Mark Peel

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Mark Andrew Peel (born 17 October 1959), historian and academic, is the Director of Educational Innovation at the University of Leicester. He also served the university as Provost (from 2015 to 2017), Pro Vice Chancellor (Student Experience) and the Head of the College of Arts, Humanities and Law. Before going to Leicester, he was Professor of Modern Cultural and Social History and Head of the School of the Arts at the University of Liverpool and a Professor and Head of the School of Historical Studies in the Faculty of Arts at Monash University in Australia. He holds degrees from Flinders University (BA (Hons), 1980 and MA, 1983), Johns Hopkins University (MA, 1985) and Melbourne University (PhD, 1993) and was appointed a full Professor in 2007. He was elected as a Fellow of the Academy of Social Sciences in Australia in 2008 and became a Fellow of the Royal Historical Society in 2010.[1]

Peel's interest in student transition to university education led to a report in the federal government's Higher Education Series in 1999[2] and a research project on school-leavers' experiences of university teaching.[3] Peel has also contributed to debates about history teaching and curriculum, especially through his paper "The Essentials of Australian History", which formed part of the 1999 National Inquiry into School History[4], through his work as an advisor on Australian history to the Victorian Curriculum and Assessment Authority and through two surveys on university curricula and teaching for the Australian Historical Association. In 2008, the Australian Learning and Teaching Council awarded him one of its Citations for Outstanding Contributions to Student Learning, for "sustained contributions to the imaginative teaching of history, and to the transition, progress and welfare of students in his own and other universities"[5]. In the same year, he was also awarded one of three Vice-Chancellor's Awards for Teaching Excellence at Monash.[6]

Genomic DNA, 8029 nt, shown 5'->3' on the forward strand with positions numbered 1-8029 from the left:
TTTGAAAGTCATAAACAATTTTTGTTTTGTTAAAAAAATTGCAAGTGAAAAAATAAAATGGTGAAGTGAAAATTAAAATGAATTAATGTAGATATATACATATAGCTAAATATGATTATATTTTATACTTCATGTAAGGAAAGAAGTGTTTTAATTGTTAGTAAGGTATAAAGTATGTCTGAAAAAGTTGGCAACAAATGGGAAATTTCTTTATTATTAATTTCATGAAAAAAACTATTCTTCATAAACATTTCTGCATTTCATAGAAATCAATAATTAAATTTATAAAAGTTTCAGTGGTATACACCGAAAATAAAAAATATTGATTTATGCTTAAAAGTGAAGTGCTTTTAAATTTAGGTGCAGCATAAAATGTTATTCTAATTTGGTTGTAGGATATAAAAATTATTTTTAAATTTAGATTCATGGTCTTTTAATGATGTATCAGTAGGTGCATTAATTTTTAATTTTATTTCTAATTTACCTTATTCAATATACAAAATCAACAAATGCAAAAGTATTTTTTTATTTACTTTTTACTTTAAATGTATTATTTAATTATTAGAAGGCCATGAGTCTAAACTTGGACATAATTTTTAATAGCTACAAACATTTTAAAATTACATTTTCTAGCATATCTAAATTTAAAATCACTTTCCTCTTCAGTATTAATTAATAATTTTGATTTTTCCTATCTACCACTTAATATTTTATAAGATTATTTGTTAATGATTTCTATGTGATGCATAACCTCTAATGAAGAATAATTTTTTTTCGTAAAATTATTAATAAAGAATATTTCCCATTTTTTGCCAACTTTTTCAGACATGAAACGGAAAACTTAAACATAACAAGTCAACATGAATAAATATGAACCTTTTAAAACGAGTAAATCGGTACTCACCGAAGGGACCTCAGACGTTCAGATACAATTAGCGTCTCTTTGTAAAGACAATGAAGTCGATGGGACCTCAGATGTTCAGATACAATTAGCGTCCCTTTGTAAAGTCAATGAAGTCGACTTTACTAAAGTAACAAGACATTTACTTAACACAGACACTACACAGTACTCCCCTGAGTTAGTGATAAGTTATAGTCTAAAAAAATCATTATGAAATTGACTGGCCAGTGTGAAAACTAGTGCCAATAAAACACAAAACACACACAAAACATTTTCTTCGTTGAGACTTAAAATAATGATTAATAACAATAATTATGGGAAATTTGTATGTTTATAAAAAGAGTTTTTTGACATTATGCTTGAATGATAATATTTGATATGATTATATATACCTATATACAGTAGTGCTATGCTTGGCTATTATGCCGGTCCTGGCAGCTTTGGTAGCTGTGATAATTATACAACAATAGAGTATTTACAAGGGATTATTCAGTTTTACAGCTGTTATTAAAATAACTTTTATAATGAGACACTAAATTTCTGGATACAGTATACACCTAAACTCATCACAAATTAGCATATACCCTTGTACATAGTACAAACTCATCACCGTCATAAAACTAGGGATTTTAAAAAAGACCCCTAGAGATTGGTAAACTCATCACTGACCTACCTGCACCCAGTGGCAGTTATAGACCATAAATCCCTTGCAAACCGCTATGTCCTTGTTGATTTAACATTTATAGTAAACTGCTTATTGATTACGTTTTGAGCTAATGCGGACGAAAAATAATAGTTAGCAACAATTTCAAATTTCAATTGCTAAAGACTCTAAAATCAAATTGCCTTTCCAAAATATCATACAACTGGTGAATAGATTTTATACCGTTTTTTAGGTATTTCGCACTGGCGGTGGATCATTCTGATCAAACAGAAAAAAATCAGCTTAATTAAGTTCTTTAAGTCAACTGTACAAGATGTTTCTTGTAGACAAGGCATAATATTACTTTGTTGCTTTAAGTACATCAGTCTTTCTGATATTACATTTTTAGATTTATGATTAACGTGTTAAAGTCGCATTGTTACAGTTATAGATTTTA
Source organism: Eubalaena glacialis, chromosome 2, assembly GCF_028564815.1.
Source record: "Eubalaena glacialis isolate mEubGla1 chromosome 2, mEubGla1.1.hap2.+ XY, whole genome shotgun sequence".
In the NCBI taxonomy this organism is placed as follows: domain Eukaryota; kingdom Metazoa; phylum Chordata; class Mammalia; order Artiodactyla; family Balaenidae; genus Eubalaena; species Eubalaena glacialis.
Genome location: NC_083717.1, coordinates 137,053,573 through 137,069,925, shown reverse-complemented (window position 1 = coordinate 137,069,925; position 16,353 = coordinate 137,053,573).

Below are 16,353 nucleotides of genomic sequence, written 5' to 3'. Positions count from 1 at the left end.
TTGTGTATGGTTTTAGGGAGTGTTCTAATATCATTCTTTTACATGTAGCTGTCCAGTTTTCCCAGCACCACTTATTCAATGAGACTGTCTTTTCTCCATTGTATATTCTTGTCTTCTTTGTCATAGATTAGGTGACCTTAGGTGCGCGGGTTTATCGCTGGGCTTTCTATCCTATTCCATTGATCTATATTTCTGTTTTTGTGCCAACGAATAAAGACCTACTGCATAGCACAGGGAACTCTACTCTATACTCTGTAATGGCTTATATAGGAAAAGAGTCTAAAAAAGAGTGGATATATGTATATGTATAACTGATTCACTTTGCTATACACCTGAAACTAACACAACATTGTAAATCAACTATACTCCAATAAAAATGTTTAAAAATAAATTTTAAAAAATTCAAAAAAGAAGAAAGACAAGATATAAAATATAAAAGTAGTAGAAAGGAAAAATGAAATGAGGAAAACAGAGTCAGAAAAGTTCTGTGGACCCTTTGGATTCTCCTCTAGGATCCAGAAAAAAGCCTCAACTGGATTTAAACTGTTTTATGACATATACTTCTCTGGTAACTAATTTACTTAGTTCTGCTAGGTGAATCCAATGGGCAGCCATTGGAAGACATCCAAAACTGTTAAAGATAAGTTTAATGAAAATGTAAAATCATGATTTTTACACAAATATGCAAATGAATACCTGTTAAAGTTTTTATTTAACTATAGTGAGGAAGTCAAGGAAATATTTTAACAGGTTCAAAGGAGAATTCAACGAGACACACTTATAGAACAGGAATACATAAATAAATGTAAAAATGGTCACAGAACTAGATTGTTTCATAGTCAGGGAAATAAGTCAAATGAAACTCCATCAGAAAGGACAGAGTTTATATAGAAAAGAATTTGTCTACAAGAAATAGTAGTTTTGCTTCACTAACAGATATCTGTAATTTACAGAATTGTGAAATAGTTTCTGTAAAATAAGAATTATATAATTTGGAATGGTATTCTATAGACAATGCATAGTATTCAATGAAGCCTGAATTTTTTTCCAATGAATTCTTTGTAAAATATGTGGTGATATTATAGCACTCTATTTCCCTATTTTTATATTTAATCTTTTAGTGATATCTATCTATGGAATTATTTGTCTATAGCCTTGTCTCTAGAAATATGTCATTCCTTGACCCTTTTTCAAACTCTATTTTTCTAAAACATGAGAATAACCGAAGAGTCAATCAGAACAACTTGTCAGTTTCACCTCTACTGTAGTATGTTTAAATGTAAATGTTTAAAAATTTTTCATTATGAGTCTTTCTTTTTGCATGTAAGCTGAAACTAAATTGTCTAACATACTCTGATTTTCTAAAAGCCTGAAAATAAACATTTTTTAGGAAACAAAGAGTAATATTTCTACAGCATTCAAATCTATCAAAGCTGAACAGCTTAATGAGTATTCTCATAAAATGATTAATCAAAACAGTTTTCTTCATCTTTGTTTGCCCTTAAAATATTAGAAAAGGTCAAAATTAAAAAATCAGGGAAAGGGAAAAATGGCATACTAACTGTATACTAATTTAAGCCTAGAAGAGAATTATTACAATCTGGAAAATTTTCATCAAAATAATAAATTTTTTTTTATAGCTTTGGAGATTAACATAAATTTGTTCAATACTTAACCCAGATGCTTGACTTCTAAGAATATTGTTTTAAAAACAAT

Books[edit]

  • Good Times, Hard Times: The Past and the Future in Elizabeth[7] (Melbourne University Press, 1995, Shortlisted for The Age Non-Fiction Book of the Year Award);
  • A Little History of Australia (Melbourne University Press, 1997);
  • The Lowest Rung: Voices of Australian Poverty (Cambridge University Press, 2003, Shortlisted for the Victorian Premier's Literary Awards[8])
  • Miss Cutler and the Case of the Resurrected Horse: Social Work and the Story of Poverty in America, Australia, and Britain (University of Chicago Press, 2011).
  • A History of Australia (Palgrave Macmillan, 2011, with Christina Twomey).

References[edit]

  1. ^ http://www.assa.edu.au/Directory/fellows2008.asp[permanent dead link]
  2. ^ Transition from Secondary to Tertiary: A Performance Study (http://www.dest.gov.au/archive/highered/hes/hes36.htm)
  3. ^ "Nobody Cares: The Challenge of Isolation in School to University Transition", at https://web.archive.org/web/20080627182209/http://www.aair.org.au/jir/May00/Peel.pdf
  4. ^ https://web.archive.org/web/20080806153102/http://www.dest.gov.au/sectors/school_education/publications_resources/national_inquiry_into_school_history/appendix_c.htm
  5. ^ http://www.altc.edu.au/carrick/webdav/site/carricksite/users/siteadmin/public/awards_citationrecipients2008.pdf
  6. ^ http://adm.monash.edu/records-archives/archives/memo-archive/2004-2007/stories/20081008/recognised.html
  7. ^ Peel, Mark (1995). Good Times, Hard Times: The Past and the Future in Elizabeth. Melbourne: Melbourne University Press. ISBN 0-522-84628-9. 
  8. ^ 2004 Victorian Premier's Literary Awards, Nettie Palmer Non-fiction Prize Shortlist http://www.slv.vic.gov.au/programs/literary/pla/npprize/shortlist2004.html[permanent dead link]